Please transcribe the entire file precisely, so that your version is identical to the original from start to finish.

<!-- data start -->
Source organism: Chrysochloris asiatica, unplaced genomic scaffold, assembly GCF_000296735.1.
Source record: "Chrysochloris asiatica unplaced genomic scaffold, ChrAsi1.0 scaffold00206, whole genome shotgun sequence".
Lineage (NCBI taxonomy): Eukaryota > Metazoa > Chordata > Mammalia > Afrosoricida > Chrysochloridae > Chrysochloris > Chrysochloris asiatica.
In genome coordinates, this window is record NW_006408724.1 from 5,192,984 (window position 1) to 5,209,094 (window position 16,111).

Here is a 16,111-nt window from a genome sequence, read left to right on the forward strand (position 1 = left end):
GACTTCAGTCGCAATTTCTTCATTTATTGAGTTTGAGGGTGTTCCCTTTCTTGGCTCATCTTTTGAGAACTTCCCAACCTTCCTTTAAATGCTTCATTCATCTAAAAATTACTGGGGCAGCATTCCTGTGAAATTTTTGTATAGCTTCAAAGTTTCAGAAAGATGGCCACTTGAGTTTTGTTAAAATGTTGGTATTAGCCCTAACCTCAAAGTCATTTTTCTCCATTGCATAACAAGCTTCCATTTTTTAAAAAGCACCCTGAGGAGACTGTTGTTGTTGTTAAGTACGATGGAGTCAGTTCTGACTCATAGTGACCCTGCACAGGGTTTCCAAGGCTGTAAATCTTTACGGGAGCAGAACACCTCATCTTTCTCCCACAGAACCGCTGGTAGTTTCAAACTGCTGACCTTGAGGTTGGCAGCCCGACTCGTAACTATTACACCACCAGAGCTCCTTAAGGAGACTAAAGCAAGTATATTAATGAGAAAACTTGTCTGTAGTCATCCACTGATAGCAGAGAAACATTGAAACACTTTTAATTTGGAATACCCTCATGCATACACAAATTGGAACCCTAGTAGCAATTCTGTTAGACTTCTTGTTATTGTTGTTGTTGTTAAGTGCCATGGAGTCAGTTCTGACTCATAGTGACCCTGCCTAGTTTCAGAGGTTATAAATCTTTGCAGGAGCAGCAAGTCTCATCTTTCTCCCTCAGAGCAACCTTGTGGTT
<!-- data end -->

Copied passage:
Source organism: Chrysochloris asiatica, unplaced genomic scaffold, assembly GCF_000296735.1.
Source record: "Chrysochloris asiatica unplaced genomic scaffold, ChrAsi1.0 scaffold00206, whole genome shotgun sequence".
Lineage (NCBI taxonomy): Eukaryota > Metazoa > Chordata > Mammalia > Afrosoricida > Chrysochloridae > Chrysochloris > Chrysochloris asiatica.
In genome coordinates, this window is record NW_006408724.1 from 5,192,984 (window position 1) to 5,209,094 (window position 16,111).

Here is a 16,111-nt window from a genome sequence, read left to right on the forward strand (position 1 = left end):
GACTTCAGTCGCAATTTCTTCATTTATTGAGTTTGAGGGTGTTCCCTTTCTTGGCTCATCTTTTGAGAACTTCCCAACCTTCCTTTAAATGCTTCATTCATCTAAAAATTACTGGGGCAGCATTCCTGTGAAATTTTTGTATAGCTTCAAAGTTTCAGAAAGATGGCCACTTGAGTTTTGTTAAAATGTTGGTATTAGCCCTAACCTCAAAGTCATTTTTCTCCATTGCATAACAAGCTTCCATTTTTTAAAAAGCACCCTGAGGAGACTGTTGTTGTTGTTAAGTACGATGGAGTCAGTTCTGACTCATAGTGACCCTGCACAGGGTTTCCAAGGCTGTAAATCTTTACGGGAGCAGAACACCTCATCTTTCTCCCACAGAACCGCTGGTAGTTTCAAACTGCTGACCTTGAGGTTGGCAGCCCGACTCGTAACTATTACACCACCAGAGCTCCTTAAGGAGACTAAAGCAAGTATATTAATGAGAAAACTTGTCTGTAGTCATCCACTGATAGCAGAGAAACATTGAAACACTTTTAATTTGGAATACCCTCATGCATACACAAATTGGAACCCTAGTAGCAATTCTGTTAGACTTCTTGTTATTGTTGTTGTTGTTAAGTGCCATGGAGTCAGTTCTGACTCATAGTGACCCTGCCTAGTTTCAGAGGTTATAAATCTTTGCAGGAGCAGCAAGTCTCATCTTTCTCCCTCAGAGCAACCTTGTGGTT